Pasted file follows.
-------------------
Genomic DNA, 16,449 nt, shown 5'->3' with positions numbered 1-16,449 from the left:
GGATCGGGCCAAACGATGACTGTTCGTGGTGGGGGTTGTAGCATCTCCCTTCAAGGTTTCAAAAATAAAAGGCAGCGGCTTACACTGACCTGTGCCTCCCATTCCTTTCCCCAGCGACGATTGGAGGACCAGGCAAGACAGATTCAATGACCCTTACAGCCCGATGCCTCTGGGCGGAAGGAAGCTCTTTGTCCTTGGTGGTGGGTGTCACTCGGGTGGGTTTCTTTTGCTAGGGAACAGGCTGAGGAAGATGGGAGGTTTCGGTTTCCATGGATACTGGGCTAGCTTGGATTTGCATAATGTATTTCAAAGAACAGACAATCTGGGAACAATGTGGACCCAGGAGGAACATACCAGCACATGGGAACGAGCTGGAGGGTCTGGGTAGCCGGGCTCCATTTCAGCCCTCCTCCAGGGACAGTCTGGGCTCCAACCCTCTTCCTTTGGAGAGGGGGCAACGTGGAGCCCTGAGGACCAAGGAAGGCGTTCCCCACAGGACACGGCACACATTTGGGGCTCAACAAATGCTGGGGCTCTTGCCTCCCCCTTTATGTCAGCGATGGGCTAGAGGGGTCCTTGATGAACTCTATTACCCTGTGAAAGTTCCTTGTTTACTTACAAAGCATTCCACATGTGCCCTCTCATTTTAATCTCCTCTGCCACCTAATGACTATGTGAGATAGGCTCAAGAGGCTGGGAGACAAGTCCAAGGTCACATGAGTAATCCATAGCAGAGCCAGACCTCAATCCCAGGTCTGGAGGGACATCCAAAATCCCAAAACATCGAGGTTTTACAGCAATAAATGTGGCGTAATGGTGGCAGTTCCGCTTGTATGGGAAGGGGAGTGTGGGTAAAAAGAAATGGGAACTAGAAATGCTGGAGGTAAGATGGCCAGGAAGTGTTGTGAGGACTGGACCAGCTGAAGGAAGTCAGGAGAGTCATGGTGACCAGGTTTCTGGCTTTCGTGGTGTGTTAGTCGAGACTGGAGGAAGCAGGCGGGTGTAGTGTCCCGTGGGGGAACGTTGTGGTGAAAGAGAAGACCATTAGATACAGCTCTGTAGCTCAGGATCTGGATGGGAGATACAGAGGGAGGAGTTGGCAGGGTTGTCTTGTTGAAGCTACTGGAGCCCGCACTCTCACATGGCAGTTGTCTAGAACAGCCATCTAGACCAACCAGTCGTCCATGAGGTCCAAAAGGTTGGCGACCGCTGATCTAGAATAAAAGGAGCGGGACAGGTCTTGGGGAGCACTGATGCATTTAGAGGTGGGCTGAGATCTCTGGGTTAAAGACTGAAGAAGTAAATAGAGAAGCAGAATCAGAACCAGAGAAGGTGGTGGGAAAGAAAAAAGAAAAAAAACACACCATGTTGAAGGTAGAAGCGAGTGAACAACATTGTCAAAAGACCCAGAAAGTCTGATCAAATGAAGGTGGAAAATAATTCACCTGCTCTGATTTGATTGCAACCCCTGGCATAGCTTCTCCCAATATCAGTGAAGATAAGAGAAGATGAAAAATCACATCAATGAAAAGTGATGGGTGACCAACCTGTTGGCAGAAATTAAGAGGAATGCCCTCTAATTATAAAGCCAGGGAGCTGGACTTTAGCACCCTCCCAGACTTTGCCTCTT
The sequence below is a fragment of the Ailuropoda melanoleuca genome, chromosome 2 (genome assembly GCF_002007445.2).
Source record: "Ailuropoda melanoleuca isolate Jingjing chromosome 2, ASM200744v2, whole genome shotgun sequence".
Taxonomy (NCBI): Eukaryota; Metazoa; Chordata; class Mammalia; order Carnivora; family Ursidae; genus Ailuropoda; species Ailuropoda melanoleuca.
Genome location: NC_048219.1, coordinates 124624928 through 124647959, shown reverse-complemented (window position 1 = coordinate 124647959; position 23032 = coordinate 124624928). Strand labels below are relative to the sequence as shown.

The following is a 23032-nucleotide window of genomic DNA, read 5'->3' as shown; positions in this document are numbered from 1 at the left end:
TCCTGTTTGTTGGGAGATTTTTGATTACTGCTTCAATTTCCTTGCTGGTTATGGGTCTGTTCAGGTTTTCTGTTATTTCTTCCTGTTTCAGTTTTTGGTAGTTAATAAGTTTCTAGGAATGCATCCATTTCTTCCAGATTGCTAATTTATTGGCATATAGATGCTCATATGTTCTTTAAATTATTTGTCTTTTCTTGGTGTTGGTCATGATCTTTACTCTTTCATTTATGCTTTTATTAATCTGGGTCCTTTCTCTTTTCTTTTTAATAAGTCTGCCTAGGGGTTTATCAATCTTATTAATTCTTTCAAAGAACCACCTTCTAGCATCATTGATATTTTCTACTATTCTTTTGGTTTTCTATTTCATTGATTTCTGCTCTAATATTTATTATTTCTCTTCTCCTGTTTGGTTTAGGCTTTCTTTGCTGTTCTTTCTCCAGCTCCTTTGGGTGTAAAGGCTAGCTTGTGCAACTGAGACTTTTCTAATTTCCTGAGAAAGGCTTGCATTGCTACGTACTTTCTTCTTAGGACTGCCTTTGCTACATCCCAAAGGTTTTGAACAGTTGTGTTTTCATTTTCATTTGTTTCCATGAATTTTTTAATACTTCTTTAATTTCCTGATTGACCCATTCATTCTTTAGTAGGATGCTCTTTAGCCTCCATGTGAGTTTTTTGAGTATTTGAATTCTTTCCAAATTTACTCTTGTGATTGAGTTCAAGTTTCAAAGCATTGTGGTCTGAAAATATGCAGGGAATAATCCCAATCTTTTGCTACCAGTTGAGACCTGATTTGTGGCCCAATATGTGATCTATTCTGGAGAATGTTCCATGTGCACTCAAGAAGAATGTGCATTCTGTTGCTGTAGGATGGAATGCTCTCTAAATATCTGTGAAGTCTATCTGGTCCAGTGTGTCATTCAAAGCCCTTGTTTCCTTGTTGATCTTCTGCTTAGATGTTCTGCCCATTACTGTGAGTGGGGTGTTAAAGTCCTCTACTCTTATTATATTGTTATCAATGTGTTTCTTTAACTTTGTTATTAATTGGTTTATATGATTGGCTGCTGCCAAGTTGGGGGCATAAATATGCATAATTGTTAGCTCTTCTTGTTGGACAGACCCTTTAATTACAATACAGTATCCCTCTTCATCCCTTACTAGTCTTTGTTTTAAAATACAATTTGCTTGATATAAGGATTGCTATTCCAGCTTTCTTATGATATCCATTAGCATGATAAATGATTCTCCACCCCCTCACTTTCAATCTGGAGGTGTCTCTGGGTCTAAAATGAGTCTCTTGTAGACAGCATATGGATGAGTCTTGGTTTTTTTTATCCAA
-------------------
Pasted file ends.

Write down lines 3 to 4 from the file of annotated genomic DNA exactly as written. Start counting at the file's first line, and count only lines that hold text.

The sequence below is a fragment of the Ailuropoda melanoleuca genome, chromosome 2 (genome assembly GCF_002007445.2).
Source record: "Ailuropoda melanoleuca isolate Jingjing chromosome 2, ASM200744v2, whole genome shotgun sequence".